"Love the questions themselves."
-Rainer Maria Rilke
If it doesn't, it should. Finding out "why" is a big reason people read on. Your characters don't have to know all of the answers, and neither do you. But you should know many of them. Not while you are writing the first draft, perhaps, or even the second or the third. But when your story is done, your readers should feel as if most of the big plot questions have been answered, otherwise they feel cheated.
That said, it's good to leave a little mystery. And some ambiguity at the end can allow for multiple interpretations that enrich the story. But that is a tricky thing to do--to allow for an open ending that remains satisfying. So think carefully about what you must reveal, and what you must not.
Now let's talk about bigger questions. Philosophical ones.
Does the author need to know all of them?
Many of us write because we, too, just like our readers and characters, have questions. Writing helps us make sense of our world, even when it is at its craziest. It allows us to help others figure things out. It isn't our duty to come up with all of life's answers. After all, as Voltaire said: "Judge a man by his questions rather than his answers."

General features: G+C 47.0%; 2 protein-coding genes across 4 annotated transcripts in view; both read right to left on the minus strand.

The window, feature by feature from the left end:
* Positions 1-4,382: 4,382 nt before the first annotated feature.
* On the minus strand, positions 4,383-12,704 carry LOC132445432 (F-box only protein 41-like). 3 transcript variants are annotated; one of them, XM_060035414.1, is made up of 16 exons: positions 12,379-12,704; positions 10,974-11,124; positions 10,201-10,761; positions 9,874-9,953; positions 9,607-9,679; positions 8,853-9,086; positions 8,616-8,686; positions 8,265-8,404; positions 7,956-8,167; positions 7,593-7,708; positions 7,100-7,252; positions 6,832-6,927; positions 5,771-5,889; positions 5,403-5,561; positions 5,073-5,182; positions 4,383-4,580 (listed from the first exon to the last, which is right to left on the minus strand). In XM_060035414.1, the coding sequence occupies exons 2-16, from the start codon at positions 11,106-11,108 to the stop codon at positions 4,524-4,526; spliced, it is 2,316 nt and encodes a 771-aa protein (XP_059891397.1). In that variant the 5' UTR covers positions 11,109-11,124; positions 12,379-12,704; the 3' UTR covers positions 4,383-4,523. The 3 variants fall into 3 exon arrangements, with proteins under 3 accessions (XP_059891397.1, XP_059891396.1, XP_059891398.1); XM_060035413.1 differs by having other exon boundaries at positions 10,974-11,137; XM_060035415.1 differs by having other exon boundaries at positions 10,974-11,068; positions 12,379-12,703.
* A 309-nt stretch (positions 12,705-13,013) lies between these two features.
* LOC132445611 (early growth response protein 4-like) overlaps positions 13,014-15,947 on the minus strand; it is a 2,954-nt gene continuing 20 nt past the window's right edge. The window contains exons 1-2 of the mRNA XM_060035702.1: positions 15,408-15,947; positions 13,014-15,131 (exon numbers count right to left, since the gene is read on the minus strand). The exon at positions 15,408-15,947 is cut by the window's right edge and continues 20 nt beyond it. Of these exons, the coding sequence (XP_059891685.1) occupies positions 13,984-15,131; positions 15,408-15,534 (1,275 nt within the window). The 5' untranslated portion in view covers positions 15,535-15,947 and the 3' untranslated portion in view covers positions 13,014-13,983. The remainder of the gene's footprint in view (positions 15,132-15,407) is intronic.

But if we ask the right questions, with our stories, perhaps we help our readers find their own answers. And maybe, if we are lucky, we find them, too.
"I don't write books because I have answers. I write books because I have questions. What we are is the questions that we ask, not the answers that we provide. It's all about the process of self-examination. I think that's what the best writing always contains."
-John Edgar Wideman